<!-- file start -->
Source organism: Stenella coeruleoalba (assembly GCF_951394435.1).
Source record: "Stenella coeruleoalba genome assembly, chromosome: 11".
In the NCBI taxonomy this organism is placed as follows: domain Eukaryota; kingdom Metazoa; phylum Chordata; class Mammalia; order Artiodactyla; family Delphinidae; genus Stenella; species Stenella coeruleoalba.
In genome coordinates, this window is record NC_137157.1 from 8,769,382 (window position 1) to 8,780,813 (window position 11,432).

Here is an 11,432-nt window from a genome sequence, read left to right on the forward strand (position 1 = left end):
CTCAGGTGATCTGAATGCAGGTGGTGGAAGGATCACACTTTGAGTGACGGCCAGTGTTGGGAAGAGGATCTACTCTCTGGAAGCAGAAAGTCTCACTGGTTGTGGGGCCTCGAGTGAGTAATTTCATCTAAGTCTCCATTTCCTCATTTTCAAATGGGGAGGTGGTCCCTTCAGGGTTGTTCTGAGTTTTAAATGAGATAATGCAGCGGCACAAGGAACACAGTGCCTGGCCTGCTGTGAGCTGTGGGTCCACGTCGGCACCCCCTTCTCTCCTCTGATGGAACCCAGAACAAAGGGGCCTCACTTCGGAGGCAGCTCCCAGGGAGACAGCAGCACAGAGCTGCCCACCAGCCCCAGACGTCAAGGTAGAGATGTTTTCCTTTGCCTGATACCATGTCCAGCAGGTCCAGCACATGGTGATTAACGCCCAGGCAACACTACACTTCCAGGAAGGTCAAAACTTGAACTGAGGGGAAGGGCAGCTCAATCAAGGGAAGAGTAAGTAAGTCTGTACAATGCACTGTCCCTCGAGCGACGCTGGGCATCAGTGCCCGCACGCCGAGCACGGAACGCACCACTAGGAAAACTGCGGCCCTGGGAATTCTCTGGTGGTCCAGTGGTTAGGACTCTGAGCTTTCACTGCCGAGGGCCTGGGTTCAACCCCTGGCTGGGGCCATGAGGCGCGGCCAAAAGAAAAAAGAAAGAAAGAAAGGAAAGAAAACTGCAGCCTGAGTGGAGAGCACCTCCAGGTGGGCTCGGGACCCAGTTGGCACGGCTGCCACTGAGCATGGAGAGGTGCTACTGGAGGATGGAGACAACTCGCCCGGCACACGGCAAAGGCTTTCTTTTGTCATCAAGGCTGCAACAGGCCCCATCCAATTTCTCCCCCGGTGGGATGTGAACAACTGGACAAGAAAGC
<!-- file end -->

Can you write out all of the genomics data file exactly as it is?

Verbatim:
Source organism: Stenella coeruleoalba (assembly GCF_951394435.1).
Source record: "Stenella coeruleoalba genome assembly, chromosome: 11".
In the NCBI taxonomy this organism is placed as follows: domain Eukaryota; kingdom Metazoa; phylum Chordata; class Mammalia; order Artiodactyla; family Delphinidae; genus Stenella; species Stenella coeruleoalba.
In genome coordinates, this window is record NC_137157.1 from 8,769,382 (window position 1) to 8,780,813 (window position 11,432).

Here is an 11,432-nt window from a genome sequence, read left to right on the forward strand (position 1 = left end):
CTCAGGTGATCTGAATGCAGGTGGTGGAAGGATCACACTTTGAGTGACGGCCAGTGTTGGGAAGAGGATCTACTCTCTGGAAGCAGAAAGTCTCACTGGTTGTGGGGCCTCGAGTGAGTAATTTCATCTAAGTCTCCATTTCCTCATTTTCAAATGGGGAGGTGGTCCCTTCAGGGTTGTTCTGAGTTTTAAATGAGATAATGCAGCGGCACAAGGAACACAGTGCCTGGCCTGCTGTGAGCTGTGGGTCCACGTCGGCACCCCCTTCTCTCCTCTGATGGAACCCAGAACAAAGGGGCCTCACTTCGGAGGCAGCTCCCAGGGAGACAGCAGCACAGAGCTGCCCACCAGCCCCAGACGTCAAGGTAGAGATGTTTTCCTTTGCCTGATACCATGTCCAGCAGGTCCAGCACATGGTGATTAACGCCCAGGCAACACTACACTTCCAGGAAGGTCAAAACTTGAACTGAGGGGAAGGGCAGCTCAATCAAGGGAAGAGTAAGTAAGTCTGTACAATGCACTGTCCCTCGAGCGACGCTGGGCATCAGTGCCCGCACGCCGAGCACGGAACGCACCACTAGGAAAACTGCGGCCCTGGGAATTCTCTGGTGGTCCAGTGGTTAGGACTCTGAGCTTTCACTGCCGAGGGCCTGGGTTCAACCCCTGGCTGGGGCCATGAGGCGCGGCCAAAAGAAAAAAGAAAGAAAGAAAGGAAAGAAAACTGCAGCCTGAGTGGAGAGCACCTCCAGGTGGGCTCGGGACCCAGTTGGCACGGCTGCCACTGAGCATGGAGAGGTGCTACTGGAGGATGGAGACAACTCGCCCGGCACACGGCAAAGGCTTTCTTTTGTCATCAAGGCTGCAACAGGCCCCATCCAATTTCTCCCCCGGTGGGATGTGAACAACTGGACAAGAAAGC